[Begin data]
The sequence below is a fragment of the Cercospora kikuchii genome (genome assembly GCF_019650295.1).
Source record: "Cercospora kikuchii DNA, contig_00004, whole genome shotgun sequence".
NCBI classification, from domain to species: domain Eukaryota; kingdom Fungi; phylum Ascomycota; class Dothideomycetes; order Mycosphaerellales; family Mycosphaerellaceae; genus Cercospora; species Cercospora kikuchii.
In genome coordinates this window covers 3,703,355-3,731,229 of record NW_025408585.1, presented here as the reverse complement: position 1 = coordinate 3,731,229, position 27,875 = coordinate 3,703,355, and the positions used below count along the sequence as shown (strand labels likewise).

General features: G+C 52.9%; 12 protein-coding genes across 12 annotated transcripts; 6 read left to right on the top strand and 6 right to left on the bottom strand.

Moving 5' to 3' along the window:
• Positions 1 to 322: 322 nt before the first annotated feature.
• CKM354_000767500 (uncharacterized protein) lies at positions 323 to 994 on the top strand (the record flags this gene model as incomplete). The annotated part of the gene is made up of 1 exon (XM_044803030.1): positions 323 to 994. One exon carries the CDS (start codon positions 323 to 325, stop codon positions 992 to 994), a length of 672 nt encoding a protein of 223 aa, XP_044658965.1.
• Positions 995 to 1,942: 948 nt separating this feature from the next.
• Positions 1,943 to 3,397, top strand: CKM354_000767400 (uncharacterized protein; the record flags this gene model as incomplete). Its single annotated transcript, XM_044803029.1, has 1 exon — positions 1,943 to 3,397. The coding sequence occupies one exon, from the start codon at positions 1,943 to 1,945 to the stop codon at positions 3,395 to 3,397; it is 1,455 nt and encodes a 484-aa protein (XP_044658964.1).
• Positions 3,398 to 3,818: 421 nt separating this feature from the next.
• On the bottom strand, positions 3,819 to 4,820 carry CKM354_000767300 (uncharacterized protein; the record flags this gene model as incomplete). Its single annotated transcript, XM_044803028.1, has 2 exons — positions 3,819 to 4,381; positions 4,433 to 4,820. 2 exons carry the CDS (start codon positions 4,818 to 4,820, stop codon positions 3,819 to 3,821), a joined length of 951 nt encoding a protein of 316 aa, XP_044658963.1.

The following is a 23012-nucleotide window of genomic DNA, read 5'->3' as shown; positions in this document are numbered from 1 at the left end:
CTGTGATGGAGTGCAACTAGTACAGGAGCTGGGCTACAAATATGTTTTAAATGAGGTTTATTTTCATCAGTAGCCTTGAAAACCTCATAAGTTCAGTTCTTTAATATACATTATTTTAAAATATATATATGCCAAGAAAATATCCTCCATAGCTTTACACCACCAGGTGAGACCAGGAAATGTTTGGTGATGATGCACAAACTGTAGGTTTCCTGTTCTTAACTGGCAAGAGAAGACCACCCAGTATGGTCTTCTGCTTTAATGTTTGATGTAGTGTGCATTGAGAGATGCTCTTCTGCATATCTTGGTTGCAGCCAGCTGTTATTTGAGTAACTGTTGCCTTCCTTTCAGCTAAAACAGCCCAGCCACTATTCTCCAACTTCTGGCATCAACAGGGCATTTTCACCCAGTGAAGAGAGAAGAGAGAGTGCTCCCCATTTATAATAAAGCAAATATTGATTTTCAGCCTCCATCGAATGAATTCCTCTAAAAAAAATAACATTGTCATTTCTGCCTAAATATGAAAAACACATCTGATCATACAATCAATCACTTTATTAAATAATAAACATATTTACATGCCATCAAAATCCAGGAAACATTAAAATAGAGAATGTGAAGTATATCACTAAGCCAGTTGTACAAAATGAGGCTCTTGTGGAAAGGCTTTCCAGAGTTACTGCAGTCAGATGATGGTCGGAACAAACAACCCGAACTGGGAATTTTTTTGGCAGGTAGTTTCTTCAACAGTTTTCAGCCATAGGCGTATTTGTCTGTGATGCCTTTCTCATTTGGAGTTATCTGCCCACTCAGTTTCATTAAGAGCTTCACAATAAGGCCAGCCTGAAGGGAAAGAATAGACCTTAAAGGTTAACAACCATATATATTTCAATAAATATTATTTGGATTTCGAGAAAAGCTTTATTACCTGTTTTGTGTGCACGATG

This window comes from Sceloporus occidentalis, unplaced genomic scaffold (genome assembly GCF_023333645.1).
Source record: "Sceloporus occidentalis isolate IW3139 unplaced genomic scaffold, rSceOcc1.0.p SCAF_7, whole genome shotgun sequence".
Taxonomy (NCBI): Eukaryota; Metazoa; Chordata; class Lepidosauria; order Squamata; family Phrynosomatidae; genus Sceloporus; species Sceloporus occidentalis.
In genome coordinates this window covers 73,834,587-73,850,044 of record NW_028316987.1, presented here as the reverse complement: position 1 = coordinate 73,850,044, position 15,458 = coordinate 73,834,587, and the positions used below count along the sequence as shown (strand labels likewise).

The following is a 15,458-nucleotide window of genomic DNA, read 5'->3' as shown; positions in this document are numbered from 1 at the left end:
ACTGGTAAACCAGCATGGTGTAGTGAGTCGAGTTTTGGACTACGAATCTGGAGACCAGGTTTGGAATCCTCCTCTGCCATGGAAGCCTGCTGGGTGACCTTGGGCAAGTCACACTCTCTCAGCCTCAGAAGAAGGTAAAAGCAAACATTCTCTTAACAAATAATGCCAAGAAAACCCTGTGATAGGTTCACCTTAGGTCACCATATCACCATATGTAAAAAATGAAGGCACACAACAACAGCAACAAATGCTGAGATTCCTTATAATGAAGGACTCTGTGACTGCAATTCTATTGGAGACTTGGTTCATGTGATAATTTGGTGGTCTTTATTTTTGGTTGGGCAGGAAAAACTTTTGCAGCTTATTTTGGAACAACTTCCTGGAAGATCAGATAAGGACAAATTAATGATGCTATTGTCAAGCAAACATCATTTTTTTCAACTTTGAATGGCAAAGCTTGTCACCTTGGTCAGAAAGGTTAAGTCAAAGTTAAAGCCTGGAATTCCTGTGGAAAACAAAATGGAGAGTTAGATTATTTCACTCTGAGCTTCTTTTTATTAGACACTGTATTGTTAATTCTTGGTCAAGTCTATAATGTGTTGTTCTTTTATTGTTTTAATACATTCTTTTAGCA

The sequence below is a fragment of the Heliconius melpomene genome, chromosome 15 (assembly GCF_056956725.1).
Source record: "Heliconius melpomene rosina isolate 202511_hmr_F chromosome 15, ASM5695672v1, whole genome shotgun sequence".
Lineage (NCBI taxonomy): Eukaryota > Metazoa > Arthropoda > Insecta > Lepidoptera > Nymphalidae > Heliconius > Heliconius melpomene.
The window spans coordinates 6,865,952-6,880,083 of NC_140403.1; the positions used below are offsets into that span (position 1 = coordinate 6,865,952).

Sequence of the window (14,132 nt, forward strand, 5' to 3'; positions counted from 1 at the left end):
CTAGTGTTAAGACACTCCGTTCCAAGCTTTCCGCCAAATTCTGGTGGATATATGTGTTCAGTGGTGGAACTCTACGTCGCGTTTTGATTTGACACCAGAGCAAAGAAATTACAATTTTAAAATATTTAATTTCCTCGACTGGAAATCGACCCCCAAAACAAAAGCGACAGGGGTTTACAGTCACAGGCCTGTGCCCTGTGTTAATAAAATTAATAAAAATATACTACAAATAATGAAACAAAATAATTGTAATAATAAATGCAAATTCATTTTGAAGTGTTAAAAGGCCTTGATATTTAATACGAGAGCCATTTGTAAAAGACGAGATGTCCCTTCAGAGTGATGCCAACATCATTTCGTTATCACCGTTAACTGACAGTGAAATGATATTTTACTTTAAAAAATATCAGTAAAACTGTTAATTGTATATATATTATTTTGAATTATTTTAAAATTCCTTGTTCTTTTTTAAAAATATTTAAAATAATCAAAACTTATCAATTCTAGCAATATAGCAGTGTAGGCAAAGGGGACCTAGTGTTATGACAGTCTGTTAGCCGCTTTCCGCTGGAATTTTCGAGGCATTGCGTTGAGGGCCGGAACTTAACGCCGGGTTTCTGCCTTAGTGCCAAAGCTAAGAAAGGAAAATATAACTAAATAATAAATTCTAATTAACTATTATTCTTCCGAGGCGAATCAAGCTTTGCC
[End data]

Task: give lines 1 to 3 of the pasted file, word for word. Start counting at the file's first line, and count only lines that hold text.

The sequence below is a fragment of the Cercospora kikuchii genome (genome assembly GCF_019650295.1).
Source record: "Cercospora kikuchii DNA, contig_00004, whole genome shotgun sequence".
NCBI classification, from domain to species: domain Eukaryota; kingdom Fungi; phylum Ascomycota; class Dothideomycetes; order Mycosphaerellales; family Mycosphaerellaceae; genus Cercospora; species Cercospora kikuchii.